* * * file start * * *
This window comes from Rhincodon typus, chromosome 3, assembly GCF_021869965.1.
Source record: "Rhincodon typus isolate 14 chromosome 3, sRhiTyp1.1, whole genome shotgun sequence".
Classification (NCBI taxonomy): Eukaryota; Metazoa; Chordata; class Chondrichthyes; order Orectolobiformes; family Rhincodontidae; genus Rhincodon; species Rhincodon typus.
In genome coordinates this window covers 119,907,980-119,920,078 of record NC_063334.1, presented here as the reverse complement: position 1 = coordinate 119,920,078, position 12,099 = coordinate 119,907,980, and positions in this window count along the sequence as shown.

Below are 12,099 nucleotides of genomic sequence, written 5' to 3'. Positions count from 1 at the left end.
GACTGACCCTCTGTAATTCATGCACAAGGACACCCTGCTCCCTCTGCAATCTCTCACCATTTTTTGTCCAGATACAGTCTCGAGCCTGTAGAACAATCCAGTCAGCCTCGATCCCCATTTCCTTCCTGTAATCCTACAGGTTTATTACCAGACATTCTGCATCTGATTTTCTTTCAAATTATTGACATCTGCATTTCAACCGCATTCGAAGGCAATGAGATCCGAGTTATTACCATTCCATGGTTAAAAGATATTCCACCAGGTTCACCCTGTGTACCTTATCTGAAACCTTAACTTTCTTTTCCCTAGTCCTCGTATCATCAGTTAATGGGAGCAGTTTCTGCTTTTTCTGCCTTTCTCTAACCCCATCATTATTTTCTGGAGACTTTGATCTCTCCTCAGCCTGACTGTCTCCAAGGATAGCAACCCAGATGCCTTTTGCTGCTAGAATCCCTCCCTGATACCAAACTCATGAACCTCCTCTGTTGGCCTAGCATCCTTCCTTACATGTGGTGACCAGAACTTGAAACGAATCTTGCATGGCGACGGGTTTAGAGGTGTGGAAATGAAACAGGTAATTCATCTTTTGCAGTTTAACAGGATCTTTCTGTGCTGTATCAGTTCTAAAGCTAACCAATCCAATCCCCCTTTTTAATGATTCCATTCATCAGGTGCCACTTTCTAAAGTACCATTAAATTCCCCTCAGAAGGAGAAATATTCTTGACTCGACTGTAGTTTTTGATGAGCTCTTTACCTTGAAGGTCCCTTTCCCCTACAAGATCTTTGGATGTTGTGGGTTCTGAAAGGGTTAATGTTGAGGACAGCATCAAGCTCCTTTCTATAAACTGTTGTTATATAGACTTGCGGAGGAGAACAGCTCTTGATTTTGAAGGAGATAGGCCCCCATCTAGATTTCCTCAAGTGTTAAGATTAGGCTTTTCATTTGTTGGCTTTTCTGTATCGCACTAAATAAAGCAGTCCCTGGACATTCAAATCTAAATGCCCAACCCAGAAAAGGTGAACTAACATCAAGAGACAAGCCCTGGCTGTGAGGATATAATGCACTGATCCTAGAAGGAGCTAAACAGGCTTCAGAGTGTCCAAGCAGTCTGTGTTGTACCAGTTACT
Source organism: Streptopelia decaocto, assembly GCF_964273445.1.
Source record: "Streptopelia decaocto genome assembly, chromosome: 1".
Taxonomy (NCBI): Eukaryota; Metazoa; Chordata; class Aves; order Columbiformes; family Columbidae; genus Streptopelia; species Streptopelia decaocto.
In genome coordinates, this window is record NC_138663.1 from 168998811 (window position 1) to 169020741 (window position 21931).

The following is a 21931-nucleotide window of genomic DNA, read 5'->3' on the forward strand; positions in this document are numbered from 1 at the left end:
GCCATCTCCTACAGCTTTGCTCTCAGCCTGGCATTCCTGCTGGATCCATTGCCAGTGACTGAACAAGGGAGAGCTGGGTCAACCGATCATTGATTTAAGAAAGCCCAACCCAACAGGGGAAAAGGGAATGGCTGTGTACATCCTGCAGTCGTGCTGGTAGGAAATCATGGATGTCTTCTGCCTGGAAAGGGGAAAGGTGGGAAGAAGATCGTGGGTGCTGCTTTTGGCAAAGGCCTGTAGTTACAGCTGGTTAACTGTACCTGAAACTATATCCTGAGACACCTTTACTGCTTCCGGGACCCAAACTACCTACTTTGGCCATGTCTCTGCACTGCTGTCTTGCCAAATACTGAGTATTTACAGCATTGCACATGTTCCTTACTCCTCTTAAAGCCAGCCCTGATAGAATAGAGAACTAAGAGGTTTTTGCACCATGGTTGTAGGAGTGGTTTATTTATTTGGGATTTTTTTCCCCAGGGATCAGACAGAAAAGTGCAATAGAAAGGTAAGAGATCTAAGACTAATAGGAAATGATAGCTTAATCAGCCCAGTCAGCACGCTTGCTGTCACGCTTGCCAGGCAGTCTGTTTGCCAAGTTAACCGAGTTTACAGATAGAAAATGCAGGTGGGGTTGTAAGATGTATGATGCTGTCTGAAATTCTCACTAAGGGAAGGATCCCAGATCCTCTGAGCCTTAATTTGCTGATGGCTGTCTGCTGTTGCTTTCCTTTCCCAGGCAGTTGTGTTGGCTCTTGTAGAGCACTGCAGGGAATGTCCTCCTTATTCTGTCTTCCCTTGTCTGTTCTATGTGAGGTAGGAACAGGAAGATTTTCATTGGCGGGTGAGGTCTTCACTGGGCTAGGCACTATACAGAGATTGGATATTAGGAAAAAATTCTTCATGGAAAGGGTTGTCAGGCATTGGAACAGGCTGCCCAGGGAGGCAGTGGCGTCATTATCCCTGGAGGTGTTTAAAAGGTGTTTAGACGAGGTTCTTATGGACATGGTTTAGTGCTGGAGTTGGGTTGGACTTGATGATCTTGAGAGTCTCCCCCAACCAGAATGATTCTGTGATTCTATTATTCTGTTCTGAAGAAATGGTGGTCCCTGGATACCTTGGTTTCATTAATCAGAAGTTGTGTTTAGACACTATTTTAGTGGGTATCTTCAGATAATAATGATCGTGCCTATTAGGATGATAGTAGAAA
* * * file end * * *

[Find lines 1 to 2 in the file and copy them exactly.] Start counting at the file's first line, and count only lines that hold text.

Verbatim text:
This window comes from Rhincodon typus, chromosome 3, assembly GCF_021869965.1.
Source record: "Rhincodon typus isolate 14 chromosome 3, sRhiTyp1.1, whole genome shotgun sequence".